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What is the treatment for mild periodontal disease?

Jonathan B. Levine, DMD
Prosthodontics
A treatment called Phase One Perio, also known as Soft Tissue Management can be effective in stopping bone destruction related to milder periodontal disease.

Phase One Perio or Soft Tissue Management involves a lot of scraping, digging and smoothing in the diseased gum area. Called scaling and root planning, it's a non-surgical treatment that involves removing the offending substance above and below the gum.
  • Scaling removes the deposits of tartar above and below the gum. A scaler looks like a pen with a curved end, making it easier for the dentist to get into the hard-to-reach spots, like the pockets.  Scaling also removes any diseased bacteria (called bacterial endotoxins) that may have gotten under the gum and stuck on to the root surfaces. After scaling, most hygienists go over the area over again with an ultrasonic vibrating tool, which acts like a mini sand blaster that literally blasts the more accessible hardened deposits off the teeth.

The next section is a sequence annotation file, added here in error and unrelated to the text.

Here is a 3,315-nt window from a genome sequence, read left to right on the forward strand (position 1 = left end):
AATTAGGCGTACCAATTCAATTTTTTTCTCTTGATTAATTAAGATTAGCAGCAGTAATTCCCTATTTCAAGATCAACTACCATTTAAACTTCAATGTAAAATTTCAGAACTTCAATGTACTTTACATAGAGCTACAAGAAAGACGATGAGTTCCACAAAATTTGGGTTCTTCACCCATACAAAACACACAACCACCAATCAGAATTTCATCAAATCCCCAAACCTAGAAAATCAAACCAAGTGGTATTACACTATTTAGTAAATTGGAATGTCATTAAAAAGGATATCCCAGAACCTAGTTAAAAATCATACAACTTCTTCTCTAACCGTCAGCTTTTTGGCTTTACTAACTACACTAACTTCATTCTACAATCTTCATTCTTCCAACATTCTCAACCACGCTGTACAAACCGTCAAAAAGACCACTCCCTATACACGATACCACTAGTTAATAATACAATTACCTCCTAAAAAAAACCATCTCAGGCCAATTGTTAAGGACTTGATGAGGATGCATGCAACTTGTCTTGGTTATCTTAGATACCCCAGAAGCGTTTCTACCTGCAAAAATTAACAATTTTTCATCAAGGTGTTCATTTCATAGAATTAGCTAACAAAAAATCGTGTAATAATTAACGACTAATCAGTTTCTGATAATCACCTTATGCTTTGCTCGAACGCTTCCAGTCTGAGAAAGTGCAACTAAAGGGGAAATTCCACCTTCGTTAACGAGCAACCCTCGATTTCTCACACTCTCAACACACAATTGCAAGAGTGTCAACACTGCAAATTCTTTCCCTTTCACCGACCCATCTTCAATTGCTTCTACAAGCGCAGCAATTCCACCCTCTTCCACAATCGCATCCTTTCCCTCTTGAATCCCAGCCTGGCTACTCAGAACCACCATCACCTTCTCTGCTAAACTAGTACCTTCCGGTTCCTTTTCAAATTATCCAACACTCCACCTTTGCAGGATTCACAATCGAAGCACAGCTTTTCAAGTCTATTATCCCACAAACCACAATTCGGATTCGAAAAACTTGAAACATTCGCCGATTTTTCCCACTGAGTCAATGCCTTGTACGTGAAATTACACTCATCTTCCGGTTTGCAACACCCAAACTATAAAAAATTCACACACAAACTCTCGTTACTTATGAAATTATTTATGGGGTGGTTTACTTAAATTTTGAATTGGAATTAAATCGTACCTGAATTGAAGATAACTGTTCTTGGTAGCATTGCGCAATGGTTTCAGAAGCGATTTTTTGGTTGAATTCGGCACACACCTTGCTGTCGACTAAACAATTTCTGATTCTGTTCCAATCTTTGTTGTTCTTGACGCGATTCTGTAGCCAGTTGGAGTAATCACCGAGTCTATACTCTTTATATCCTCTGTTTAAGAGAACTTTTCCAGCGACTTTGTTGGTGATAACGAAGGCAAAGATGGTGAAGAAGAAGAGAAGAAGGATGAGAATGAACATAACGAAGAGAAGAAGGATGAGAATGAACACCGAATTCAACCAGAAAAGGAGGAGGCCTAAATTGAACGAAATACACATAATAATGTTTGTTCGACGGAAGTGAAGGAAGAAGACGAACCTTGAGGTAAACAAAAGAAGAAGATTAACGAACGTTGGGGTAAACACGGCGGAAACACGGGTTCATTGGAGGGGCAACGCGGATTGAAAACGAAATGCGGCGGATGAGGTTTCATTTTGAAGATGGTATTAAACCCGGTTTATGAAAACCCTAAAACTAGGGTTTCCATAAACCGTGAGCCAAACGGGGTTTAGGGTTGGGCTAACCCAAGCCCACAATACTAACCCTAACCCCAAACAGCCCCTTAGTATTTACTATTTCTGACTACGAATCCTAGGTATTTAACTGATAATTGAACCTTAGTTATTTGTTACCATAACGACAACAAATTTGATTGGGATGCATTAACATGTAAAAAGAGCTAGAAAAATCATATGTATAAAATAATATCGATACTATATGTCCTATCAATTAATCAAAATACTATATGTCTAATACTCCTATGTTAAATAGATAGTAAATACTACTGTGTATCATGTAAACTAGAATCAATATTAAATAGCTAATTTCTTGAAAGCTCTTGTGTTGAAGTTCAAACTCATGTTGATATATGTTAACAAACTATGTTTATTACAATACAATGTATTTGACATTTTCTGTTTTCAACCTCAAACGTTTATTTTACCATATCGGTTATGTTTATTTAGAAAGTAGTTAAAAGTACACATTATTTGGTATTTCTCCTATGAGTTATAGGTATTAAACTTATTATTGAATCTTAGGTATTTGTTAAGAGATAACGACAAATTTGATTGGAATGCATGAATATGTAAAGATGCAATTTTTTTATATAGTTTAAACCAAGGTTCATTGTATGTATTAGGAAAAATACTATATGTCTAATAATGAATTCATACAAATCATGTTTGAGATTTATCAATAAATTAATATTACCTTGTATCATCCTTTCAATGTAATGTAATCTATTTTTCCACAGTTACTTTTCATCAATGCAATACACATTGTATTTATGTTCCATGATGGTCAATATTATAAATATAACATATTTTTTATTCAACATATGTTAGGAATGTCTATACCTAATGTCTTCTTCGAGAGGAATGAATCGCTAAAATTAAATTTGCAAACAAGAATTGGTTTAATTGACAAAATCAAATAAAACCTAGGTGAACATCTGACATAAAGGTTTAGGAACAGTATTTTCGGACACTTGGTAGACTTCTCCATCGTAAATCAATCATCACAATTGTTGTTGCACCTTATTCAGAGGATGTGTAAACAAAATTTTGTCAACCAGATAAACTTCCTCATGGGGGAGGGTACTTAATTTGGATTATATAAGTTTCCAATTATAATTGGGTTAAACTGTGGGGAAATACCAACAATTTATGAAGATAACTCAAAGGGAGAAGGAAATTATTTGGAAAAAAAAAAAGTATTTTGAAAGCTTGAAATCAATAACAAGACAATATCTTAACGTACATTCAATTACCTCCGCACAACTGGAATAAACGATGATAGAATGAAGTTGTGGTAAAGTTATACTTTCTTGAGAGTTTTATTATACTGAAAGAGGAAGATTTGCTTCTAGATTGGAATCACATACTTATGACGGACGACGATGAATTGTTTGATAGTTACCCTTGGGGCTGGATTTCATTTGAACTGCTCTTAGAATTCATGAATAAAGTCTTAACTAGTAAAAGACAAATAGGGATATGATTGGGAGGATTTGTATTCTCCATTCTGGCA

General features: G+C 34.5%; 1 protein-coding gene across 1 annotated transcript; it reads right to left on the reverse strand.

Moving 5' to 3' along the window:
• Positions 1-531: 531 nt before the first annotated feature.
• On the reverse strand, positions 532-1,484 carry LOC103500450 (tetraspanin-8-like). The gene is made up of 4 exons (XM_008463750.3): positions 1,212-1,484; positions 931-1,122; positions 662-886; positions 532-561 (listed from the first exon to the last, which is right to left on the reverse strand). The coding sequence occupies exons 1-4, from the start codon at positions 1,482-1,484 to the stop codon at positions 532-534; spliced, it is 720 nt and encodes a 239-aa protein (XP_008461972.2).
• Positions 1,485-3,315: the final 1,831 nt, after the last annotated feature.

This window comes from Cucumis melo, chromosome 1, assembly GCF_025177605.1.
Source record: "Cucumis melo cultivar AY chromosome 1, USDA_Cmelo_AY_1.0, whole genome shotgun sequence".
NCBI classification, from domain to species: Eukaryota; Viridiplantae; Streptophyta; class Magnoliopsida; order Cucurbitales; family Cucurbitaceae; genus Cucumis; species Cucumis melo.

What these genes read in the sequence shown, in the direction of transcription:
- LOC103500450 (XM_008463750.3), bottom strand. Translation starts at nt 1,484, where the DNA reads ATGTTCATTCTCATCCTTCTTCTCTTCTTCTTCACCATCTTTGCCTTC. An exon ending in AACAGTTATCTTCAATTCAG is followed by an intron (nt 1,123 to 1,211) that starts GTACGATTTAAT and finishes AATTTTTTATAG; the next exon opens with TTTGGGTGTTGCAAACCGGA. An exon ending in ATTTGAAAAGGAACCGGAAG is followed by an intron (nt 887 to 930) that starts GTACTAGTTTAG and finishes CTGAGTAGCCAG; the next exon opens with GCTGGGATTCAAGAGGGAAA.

• Root planing goes after the bacterial endotoxins under the gum, and removes any diseased cementum (that cell layer covering the outside of the root that keeps the tooth attached) that might be there as well. Root planing smoothes the area the same way a carpenter buffs away roughness in a piece of wood.
If the gum tissue is also inflamed, the hygienist or dentist will also do something called curettage. Curettage removes the inner lining of the inflamed tissue, which then allows the new tissue to heal against the newly cleaned, "buffed" root surface.

Before he sends you home to care for your tender healing gums, your dentist may also insert a chemotherapeutic agent into the area, either in a chip that he'll stick under your gum flap or a gel, called Arrestin, which he'll insert with a syringe. They usually contain an antibiotic, like doxycycline or minocycline, which kills any remaining bacteria, speeds healing time and helps the pocket shrink faster. They're time-released and continue to work for about ten days. Many dentists also like to give patients an anti-bacterial rinse, called Peridex (lab name: chlorhexidine gluconate). Peridex stains teeth, so you need to over-compensate with an at-home stain removing, whitening product during the entire time that you use it.
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Important: This content reflects information from various individuals and organizations and may offer alternative or opposing points of view. It should not be used for medical advice, diagnosis or treatment. As always, you should consult with your healthcare provider about your specific health needs.